Controversial Rep. Marjorie Taylor Greene faces five opponents in the May 14 Republican primary election for Georgia’s 14th Congressional District. Despite a slight tweak in the district map, Greene’s district is still strongly Republican.
Greene’s first Congressional term has been rocky.
Greene has ruffled feathers in the mainly Democratic House of Representatives since her first day in office when she wore a face mask that read “Trump Won” on the House floor. Since then, Greene’s ultra-conservative views and QAnon conspiracies have put her at the center of several controversies.
For starters, if a group of voters had their way, Greene wouldn’t even be on Tuesday’s GOP primary ballot. The constituents tried to have Greene disqualified from the election, alleging that she was involved with the Jan. 6, 2021, Capitol riot. The claims were eventually dismissed by a judge and Georgia’s Secretary of State Brad Raffensperger.
“Challengers have produced insufficient evidence to show that Rep. Greene ‘engaged’ in that insurrection after she took the oath of office on January 3, 2021,” Judge Charles Beaudrot wrote in his decision.
The ballot challenge is just one of several battles Trump-darling Greene has been involved in since she was elected to her first term in 2020. A reporter for The Hill recently wrote that Greene is “perhaps the most controversial, bombastic, and criticized Republican in the House.”
Not long after she was elected, House members voted to remove Greene from her committee assignments due to statements she made in the past, before she was elected, about executing Democrats. Eleven of Greene’s fellow Republicans voted in favor of her removal.
Greene also faced backlash from the survivors of the 2018 Parkland school shooting. The Parkland survivors called for Greene’s resignation after comments she made surfaced that appear to agree with people who claim the shooting was a “false flag” operation.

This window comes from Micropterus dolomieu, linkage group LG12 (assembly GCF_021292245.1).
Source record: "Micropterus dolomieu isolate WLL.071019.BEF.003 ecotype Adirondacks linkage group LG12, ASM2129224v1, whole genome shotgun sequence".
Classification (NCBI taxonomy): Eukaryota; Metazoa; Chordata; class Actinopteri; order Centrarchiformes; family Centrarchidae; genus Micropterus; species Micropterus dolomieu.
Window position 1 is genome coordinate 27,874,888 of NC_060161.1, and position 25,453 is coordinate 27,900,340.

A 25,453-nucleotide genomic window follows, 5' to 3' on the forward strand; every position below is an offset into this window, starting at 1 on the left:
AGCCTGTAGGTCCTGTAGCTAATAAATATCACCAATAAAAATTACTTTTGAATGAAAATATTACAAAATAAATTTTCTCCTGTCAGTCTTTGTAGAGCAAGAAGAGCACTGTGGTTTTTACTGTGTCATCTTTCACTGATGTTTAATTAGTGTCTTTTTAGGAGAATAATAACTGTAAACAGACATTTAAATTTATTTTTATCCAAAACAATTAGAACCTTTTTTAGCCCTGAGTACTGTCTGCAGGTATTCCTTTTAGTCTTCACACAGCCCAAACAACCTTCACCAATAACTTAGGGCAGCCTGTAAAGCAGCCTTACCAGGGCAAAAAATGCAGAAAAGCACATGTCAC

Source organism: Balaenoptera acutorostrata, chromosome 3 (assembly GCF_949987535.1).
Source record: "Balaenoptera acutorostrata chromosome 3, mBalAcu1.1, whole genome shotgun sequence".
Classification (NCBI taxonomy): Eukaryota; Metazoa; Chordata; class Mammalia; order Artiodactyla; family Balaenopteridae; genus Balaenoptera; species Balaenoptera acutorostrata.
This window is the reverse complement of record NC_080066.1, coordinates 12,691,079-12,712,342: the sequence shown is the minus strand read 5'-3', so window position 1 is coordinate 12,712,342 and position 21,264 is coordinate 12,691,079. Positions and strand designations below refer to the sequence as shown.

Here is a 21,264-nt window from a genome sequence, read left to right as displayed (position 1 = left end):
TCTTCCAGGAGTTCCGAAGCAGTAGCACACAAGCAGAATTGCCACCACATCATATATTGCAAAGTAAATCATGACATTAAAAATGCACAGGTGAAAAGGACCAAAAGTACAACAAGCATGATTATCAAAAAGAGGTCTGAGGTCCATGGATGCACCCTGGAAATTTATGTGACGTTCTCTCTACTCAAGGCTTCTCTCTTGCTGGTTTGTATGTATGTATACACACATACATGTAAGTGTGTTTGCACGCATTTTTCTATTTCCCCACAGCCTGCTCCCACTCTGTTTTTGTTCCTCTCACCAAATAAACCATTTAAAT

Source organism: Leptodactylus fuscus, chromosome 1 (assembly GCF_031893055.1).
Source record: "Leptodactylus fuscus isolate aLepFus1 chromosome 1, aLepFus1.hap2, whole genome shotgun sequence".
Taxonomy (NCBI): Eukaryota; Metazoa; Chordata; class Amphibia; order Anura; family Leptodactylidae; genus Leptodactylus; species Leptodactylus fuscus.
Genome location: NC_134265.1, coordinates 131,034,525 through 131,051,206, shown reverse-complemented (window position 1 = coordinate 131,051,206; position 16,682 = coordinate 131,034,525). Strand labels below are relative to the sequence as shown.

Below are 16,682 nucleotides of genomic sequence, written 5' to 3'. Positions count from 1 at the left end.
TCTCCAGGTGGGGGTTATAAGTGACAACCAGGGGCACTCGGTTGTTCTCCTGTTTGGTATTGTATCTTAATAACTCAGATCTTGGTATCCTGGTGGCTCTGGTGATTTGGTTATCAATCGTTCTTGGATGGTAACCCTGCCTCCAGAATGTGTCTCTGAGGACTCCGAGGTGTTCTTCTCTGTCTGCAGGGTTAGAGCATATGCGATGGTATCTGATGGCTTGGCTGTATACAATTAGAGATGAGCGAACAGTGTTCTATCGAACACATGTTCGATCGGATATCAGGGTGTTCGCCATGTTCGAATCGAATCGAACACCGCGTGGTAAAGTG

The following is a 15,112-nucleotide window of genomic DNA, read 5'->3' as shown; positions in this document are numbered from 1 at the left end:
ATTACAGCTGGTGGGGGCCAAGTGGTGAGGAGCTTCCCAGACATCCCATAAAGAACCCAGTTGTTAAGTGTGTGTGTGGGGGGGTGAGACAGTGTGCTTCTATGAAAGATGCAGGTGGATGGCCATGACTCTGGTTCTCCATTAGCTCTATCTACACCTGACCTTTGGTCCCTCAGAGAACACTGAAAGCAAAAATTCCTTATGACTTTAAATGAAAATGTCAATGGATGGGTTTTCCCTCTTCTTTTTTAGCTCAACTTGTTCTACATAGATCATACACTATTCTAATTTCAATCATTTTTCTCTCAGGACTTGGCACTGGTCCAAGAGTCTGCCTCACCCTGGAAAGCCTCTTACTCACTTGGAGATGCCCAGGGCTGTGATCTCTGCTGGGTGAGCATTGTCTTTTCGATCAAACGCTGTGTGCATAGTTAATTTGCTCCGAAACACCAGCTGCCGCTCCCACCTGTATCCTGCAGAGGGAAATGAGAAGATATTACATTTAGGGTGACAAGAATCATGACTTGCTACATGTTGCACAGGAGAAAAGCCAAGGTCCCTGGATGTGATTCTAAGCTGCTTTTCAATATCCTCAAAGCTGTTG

Republicans tried to distance themselves from Greene.
Even Greene’s fellow Republicans have been critical of her. House GOP leader Kevin McCarthy quickly distanced the rest of the Republicans from Greene.
“Past comments from and endorsed by Marjorie Taylor Greene on school shootings, political violence, and anti-Semitic conspiracy theories do not represent the values or beliefs of the House Republican Conference. I condemn those comments unequivocally. I condemned them in the past. I continue to condemn them today. This House condemned QAnon last Congress and continues to do so today,” McCarthy said in a Feb. 3, 2021 statement.
Who can beat Marjorie Taylor Greene?
Of the five GOP candidates running for Greene’s seat, many reports predict Jennifer Strahan has the best chance of taking the GOP ticket away from Greene. Strahan is the founder of the national healthcare advisory firm J. Osley & Co.
“Georgia’s 14th district deserves a representative who is focused on serving, not being a celebrity. There is too much at stake right now for anything less than full dedication to the job,” Strahan’s campaign website reads.
Other candidates running for the Republican spot on the ballot in District 14 are Eric Cunningham, James Haygood, Charles Lutin, and Seth Synstelien. Whoever wins the GOP ticket will run in November against the Democratic primary winner.